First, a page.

It was Valentine’s Day this week. Which is great. People taking the time out to tell the person they love that they love them is great. But does anyone else find the branding a bit uninspiring? Chocolates, cliches etched onto tiny candy hearts, pink and red everything. The sameness of it all – the by-rote declarations of devotion, the formulas that have been deemed appropriately romantic – it’s like we’re all trying a bit too hard to keep the dream alive. Not of love, but of a very specific way of expressing it.

Maybe it’s been a lot of Valentine’s Days since I’ve had someone to give heart-shaped things to, or maybe I’m older than I was, and my ideas about what’s important when it comes to love have shifted pretty dramatically away from my 15 year old, one-true-love days when Ever After was the best thing since sliced bread. But I’m kind of over Valentine’s Day.

I know, how original.

So far, my life has not followed the established trajectory of reciprocal love followed by commitment. And the farther along I follow this path I seem to be on, the less important that all seems.

It’s not that love isn’t important — it’s that it’s MORE important than I’ve been giving it credit for.

I have an amazing writer friend who has a book coming out this spring, about love stories. It’s a book she’s been working on for a long time. Maybe even her entire life. It was in talking with her that I first started to take a critical look at my ideas about love, and the quest for it that we all seem to be on.

The truth is, we elevate romantic love above all the rest. I’m yours, you’re mine, and the better we play that out, the more fulfilled we’ll be. The love of friends or family members or communities is important, but it’s a consolation prize.

And love for a vocation, or a place or an idea — that’s the purvey of saints and psychopaths. An elevated, lonely plateau on the fringes of the human experience, where reciprocity is impossible. From the warm folds of a red, heart-shaped happily ever after, it seems hopelessly empty to love something that can’t love you back.

But here’s the thing: it’s not.

hikers, women, forest, trees

Talk to someone who really loves the mountains, and watch them transform. For some, the mountains are a spiritual experience. Or, more accurately, a fundamentally human one. A reckoning, an embrace, an acknowledgement of who they are at the most basic, fundamental level. A complete acceptance.  People have risked their lives — and many have lost them — for that kind of love.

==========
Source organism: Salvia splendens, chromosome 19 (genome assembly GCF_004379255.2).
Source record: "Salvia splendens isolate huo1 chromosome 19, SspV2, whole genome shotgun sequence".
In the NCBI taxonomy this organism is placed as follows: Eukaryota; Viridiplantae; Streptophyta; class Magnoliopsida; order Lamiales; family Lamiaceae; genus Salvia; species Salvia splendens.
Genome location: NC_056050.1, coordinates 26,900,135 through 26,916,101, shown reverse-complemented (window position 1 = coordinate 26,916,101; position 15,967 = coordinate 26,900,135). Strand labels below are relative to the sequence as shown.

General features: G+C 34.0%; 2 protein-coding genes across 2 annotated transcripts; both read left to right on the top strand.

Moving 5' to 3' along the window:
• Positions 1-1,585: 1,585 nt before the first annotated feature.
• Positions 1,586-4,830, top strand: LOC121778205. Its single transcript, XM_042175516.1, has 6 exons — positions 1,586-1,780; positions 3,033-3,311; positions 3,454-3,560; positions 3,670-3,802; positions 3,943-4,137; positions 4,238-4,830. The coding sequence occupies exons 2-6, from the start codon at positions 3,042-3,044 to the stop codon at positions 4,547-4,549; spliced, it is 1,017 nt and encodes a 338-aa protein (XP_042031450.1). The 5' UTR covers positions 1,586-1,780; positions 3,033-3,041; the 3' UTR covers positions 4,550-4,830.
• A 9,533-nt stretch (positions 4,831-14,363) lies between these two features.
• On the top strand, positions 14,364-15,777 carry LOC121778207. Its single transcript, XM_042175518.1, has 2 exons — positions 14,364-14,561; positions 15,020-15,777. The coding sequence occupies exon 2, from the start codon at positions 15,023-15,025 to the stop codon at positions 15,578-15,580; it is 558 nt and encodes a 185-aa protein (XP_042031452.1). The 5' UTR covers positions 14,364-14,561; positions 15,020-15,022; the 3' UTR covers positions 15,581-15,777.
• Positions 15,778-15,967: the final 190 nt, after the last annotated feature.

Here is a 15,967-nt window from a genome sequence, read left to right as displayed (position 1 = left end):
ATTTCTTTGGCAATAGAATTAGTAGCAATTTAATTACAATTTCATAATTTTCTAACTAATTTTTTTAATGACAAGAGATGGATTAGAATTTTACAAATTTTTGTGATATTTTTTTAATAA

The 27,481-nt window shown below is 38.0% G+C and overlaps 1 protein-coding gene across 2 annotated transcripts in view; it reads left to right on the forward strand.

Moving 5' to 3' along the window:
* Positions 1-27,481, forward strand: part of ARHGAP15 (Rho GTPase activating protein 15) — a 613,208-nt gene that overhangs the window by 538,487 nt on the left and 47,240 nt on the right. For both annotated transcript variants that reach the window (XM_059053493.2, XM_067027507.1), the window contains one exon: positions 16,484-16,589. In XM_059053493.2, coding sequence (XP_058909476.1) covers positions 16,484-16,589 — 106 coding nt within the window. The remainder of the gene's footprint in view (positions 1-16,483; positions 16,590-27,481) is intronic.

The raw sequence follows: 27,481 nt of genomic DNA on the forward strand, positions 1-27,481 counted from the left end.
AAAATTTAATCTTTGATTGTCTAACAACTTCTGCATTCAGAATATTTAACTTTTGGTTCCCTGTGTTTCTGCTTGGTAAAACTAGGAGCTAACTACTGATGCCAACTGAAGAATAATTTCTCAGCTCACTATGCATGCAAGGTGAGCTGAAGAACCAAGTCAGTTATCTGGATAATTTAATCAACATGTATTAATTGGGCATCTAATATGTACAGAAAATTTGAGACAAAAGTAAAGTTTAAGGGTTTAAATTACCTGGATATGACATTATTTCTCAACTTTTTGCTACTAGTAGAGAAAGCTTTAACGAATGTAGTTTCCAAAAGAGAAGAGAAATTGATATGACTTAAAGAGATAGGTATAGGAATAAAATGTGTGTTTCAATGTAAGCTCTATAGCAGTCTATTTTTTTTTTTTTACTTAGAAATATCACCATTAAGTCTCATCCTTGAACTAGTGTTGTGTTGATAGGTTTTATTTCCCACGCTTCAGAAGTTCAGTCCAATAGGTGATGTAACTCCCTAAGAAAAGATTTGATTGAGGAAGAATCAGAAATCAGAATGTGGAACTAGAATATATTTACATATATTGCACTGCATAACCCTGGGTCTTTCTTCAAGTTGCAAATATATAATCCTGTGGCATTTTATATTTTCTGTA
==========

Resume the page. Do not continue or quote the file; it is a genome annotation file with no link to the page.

It is expansive.

Elizabeth Gilbert talks about writing that way. As a vocation, yes, but as more than that. She would do anything for it. Follow it anywhere, crawling behind it if necessary. She believes that writing loves her back.

I wouldn’t go that far. But I would say this: it doesn’t matter if writing, or the ocean, or the mountains, love me back. All three have made me miserable enough, but loving them is exquisite. It makes me more human – a better human, I hope. We all need love, but just as much, I think we all need to love. I don’t think it matters who or what we love, so much as how we love.

The theology I was raised on said that God is love. And that everything in the universe — the galaxies and suns, planets and rivers and mountain goats and beetles — were born out of that love. Because love is creative and life-giving. Maybe for that, I’ve always thought of wild places as infused with it. I’ve slept in fields, cradled in wild grass and blanketed in stars, and that is more than enough.

When my ex and I broke up, I had an experience that should have been facilitated by some sort of plant-based magic, but wasn’t. I had been putting all my love into one relationship. And then, all of the sudden, that vessel broke open, and it felt like there was so much love, nothing could contain it. It was swirling in the air around me. It wasn’t just that I suddenly had more love to give, it’s that love was its own thing. And it came back at me.

Maybe love is its own creature and we are among the wild places it inhabits.

We love people, and places, and things that don’t love us back all the time. And while the generally accepted goal is to find someone who returns your love, maybe that’s the wrong goal. Maybe the goal should be just to love. As unreservedly and expansively as possible. With wild and unflinching devotion.

Leaf, heart, tree, love